Joan Sporn's art at Alta Vista
Joan Sporn is getting her point across.
Known for her colorful, soft paintings, the Linville artist has recently adopted the palette knife as her instrument of choice, and folks can see the results for themselves at Alta Vista Gallery in Valle Crucis.
"She's pretty courageous with color," gallery owner Maria Hyde said. "Every time she brings in a new painting, it's my new favorite, and the first palette knife painting she brought here sold the next day."
Hyde expects more of the same when Alta Vista hosts an opening reception on Saturday, June 26, from 11 a.m. to 1 p.m. It'll also give patrons the opportunity to meet the artist and learn about her style.
"Customers like to meet the artist, because they like to see if the art matches the personality of the artist, and it often does," Hyde said.
This applies tenfold to Sporn, from boisterous laugh to vibrant sense of humor. Painting is her passion, a fact further realized this past winter. With impassable roads, grueling power outages and brutal cold, the most difficult hardship she endured was a cold studio unfit for painting.
"I've never been a card player, so painting is my therapy," she said. "It's something I've always enjoyed, creating something. It's one of those things - why do people write, why do people do anything creative? The more I painted, the more I enjoyed it."
Sporn has been painting for 50 years, her mind always open to new ideas, lessons and techniques. One came courtesy of her mentor, the late Jim Crompton, who taught her the technique of oil painting some 15 years ago. Prior, she'd worked primarily in acrylic, but now does both, depending on the subject matter.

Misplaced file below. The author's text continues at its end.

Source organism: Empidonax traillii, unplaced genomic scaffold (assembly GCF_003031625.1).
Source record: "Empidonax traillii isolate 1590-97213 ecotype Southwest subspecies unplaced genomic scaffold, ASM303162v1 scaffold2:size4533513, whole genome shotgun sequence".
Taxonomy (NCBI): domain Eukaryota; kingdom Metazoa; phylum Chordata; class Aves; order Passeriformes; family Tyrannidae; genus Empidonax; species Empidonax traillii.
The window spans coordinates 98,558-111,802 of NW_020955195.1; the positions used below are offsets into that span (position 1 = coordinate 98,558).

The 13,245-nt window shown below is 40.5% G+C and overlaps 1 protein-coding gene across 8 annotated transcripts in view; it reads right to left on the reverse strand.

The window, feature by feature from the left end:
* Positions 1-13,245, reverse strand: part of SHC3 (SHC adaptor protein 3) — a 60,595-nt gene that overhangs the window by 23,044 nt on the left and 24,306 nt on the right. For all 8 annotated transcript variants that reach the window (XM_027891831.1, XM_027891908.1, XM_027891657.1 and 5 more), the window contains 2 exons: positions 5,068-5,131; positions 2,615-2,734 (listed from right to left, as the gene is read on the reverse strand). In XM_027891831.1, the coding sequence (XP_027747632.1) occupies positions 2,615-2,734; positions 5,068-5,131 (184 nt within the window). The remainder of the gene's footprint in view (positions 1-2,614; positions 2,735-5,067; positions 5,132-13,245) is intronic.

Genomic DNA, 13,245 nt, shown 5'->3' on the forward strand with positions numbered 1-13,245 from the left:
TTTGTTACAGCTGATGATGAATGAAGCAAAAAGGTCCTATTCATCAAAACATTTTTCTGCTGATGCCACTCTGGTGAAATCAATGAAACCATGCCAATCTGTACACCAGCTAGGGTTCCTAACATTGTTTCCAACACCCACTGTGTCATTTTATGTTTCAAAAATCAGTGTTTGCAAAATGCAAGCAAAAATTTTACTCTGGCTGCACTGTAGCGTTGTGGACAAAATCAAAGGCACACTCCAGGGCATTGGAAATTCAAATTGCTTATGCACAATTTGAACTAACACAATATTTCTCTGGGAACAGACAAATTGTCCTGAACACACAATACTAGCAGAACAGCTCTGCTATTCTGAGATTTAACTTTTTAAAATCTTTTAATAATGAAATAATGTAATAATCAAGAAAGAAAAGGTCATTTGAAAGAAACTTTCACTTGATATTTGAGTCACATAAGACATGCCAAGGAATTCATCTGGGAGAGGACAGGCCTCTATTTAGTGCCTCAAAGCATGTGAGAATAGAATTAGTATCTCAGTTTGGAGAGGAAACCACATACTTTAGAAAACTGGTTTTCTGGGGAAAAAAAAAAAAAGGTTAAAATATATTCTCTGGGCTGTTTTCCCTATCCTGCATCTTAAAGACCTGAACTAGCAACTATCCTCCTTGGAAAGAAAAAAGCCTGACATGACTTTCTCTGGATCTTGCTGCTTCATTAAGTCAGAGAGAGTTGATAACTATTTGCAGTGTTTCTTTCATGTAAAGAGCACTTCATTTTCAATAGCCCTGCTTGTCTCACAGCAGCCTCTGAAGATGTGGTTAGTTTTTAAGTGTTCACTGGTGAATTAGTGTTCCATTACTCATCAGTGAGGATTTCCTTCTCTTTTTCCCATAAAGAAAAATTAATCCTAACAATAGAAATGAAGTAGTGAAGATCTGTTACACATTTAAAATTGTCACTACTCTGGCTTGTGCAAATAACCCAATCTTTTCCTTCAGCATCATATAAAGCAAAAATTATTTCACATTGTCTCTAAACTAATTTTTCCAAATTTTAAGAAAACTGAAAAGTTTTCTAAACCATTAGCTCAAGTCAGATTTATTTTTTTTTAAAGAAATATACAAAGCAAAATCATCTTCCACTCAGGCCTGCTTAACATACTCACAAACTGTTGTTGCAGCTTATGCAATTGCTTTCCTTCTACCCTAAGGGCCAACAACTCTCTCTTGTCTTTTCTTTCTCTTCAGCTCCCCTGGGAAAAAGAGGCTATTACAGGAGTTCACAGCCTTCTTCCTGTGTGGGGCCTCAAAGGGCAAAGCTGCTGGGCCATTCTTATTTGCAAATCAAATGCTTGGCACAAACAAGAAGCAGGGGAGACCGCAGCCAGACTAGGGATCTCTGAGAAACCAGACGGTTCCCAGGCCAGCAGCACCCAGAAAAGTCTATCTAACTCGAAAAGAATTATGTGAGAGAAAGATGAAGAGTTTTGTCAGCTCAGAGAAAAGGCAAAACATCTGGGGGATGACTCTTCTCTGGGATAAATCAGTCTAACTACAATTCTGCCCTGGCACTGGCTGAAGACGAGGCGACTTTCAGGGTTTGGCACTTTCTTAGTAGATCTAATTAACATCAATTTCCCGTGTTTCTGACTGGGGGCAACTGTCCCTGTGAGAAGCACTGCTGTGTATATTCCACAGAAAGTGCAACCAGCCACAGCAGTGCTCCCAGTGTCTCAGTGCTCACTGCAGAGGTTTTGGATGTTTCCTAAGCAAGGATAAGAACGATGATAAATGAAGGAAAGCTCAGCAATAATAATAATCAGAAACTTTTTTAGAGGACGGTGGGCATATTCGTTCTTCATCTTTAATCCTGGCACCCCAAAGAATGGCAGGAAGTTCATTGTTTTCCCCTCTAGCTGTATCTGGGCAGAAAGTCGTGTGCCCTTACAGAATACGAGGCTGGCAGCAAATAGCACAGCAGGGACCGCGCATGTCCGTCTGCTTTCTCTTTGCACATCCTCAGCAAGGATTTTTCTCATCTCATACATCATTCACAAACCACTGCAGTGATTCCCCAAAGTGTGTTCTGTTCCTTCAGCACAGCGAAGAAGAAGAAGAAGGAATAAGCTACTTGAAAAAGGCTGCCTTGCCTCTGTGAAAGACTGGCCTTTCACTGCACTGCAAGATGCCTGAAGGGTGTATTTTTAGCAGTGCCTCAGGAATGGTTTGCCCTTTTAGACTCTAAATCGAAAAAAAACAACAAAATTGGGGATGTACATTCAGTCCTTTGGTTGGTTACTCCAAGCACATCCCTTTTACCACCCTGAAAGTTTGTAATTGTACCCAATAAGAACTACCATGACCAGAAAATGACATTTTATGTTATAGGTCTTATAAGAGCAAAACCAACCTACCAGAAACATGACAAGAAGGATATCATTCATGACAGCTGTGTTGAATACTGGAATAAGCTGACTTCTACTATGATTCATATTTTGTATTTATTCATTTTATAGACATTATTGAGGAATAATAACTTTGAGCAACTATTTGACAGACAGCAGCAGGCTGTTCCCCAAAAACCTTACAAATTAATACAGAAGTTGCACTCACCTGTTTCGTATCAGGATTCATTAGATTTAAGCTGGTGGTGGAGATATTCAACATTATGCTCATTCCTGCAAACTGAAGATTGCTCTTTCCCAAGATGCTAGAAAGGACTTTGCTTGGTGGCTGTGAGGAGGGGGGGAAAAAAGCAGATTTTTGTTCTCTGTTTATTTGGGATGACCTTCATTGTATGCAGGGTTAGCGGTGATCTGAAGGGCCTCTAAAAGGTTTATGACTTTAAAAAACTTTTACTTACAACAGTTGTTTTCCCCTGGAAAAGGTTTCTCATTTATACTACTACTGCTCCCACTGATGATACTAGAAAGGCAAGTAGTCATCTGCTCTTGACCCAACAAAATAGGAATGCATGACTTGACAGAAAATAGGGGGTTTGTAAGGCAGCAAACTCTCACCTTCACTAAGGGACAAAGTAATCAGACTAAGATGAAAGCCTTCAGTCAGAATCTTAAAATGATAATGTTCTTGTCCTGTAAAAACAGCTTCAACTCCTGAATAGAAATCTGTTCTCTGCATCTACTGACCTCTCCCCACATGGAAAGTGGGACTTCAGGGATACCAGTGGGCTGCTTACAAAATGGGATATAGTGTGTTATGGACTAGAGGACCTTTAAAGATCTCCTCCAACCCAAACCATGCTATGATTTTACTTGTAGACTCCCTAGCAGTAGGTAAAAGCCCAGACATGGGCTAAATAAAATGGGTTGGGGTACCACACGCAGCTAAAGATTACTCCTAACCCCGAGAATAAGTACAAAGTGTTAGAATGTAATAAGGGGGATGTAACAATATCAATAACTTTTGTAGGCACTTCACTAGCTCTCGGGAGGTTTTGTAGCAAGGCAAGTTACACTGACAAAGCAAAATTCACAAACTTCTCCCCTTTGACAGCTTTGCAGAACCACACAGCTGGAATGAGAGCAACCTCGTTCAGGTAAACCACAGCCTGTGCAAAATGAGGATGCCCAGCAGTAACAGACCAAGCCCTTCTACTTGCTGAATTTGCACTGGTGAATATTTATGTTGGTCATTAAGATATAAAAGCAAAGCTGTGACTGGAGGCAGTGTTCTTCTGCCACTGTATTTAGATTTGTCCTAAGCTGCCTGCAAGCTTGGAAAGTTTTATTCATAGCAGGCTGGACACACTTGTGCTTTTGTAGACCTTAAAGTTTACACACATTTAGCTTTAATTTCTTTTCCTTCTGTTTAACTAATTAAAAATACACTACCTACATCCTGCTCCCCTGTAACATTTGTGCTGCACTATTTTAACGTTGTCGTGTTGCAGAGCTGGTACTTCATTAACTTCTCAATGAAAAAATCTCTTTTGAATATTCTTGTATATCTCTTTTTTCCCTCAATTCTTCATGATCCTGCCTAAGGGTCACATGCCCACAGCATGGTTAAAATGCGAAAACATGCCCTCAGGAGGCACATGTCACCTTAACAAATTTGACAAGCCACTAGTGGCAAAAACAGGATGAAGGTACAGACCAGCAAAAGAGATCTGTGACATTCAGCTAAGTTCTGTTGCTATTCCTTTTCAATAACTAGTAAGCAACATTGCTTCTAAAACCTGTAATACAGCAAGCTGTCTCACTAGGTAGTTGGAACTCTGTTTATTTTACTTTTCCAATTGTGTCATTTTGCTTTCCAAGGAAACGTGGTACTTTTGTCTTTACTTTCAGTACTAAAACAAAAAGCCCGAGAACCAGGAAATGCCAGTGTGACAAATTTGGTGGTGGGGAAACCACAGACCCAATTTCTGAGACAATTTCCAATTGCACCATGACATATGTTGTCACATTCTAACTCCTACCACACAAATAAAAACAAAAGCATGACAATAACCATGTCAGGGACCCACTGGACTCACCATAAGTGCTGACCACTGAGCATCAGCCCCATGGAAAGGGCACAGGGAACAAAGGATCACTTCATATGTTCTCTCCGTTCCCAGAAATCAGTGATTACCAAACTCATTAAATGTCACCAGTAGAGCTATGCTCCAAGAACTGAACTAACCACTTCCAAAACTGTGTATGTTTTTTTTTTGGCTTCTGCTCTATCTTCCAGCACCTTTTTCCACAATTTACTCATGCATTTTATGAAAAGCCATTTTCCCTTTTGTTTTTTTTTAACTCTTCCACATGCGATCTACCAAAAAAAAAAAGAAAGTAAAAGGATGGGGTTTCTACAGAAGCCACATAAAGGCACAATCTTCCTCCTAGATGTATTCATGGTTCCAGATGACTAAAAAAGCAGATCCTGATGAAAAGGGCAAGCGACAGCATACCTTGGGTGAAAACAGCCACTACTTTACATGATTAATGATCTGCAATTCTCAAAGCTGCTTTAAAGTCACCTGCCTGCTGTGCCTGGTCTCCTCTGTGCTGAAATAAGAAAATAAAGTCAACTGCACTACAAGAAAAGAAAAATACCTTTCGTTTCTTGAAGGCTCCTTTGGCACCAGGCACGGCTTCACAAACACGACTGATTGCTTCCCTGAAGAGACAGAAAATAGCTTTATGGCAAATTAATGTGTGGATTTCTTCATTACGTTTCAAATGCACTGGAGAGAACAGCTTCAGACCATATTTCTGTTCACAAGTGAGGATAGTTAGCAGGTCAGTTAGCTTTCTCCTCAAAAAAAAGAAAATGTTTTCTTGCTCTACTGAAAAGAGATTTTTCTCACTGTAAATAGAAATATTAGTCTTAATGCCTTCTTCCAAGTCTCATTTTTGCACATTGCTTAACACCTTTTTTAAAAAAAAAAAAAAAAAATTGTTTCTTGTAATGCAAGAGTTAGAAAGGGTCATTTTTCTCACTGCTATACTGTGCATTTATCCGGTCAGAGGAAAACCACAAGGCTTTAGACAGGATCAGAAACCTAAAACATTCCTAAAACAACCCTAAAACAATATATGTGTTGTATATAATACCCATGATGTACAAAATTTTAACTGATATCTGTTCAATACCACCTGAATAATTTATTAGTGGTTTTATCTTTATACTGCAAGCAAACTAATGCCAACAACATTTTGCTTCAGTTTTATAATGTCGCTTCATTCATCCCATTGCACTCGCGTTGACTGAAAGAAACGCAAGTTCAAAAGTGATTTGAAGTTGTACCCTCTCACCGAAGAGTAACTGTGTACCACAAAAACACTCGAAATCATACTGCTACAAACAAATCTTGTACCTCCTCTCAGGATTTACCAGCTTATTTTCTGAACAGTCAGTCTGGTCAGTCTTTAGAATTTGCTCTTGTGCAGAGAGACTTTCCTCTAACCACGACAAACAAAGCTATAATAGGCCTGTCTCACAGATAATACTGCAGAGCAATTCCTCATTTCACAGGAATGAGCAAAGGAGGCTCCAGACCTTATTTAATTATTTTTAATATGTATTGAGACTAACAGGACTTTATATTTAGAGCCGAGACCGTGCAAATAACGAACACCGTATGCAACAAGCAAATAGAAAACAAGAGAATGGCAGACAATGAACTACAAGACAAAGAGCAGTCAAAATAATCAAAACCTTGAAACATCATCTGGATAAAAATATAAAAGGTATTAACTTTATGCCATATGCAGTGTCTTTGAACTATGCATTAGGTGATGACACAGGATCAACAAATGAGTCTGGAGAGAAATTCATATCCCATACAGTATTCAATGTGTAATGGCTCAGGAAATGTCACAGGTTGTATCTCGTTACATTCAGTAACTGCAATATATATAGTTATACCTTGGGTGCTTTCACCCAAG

Sporn's also keen on brushing up her techniques, including her newfound love of the palette knife.
"A brush I think I can control more, but that's not what I'm about," she said. "I like the surprise about what's going to occur. It's fun to see it evolve."
Her style is best described as bold and loose.
"I like the look of something that seems effortless, but, to me, making something that looks effortless is harder than not," she said. "I don't want it to look tight or contrived. It's colorful, and the loose strokes mean I get the right stroke at just the right time without having to fuss with it. It's learning how to do it, knowing where to put the brush stroke, so you achieve that effect."
Fortunately, the area's landscapes are an apt fit for Sporn's style, as are scenes and moments captured by photograph during Sporn's and her husband's globetrotting travels, from Italy to Argentina.
Compared to those original photographs, color abounds in Sporn's artwork. "If I was a detailed painter, I could recreate something the way it is, but that doesn't interest me. I'm not interested in a tree being green or brown. I'd like to see it purple or something else. I like to push it as much as I can."
Sporn considers color an instinct, something developed and fine-tuned over the years.
"I think the older I get, I like the color I'm using more," she said. "I think my paintings are becoming more colorful."
Hyde has another word for them: Strong.
"Strong strokes, strong colors - that's what people say about her art," Hyde said. "Thankfully, they also say, 'I want to buy it.' The more colors you have ... the more chance you have of pulling someone's heartstrings."
Gallery patrons also describe Sporn's art as impressionistic, a compliment she appreciates in the looser sense of the term. "I always think of myself as being an impressionistic-expressionistic painter," she said.
"On the other hand," Hyde added, "impressionists were about capturing a moment in time."
If that's the case, Sporn has successfully captured time in more than one frame.
For Alta Vista's June 26 reception, Sporn will have at least 12 new paintings on display. The reception coincides with the Avery Tour de Art gallery crawl, which takes place on the fourth Saturday of each month from June to October.
Alta Vista Gallery is located at 2839 Broadstone Road in Valle Crucis, between the Mast Farm Inn and Mast Store Annex. For more information, call (828) 963-5247 or visit http://www.altavistagallery.com.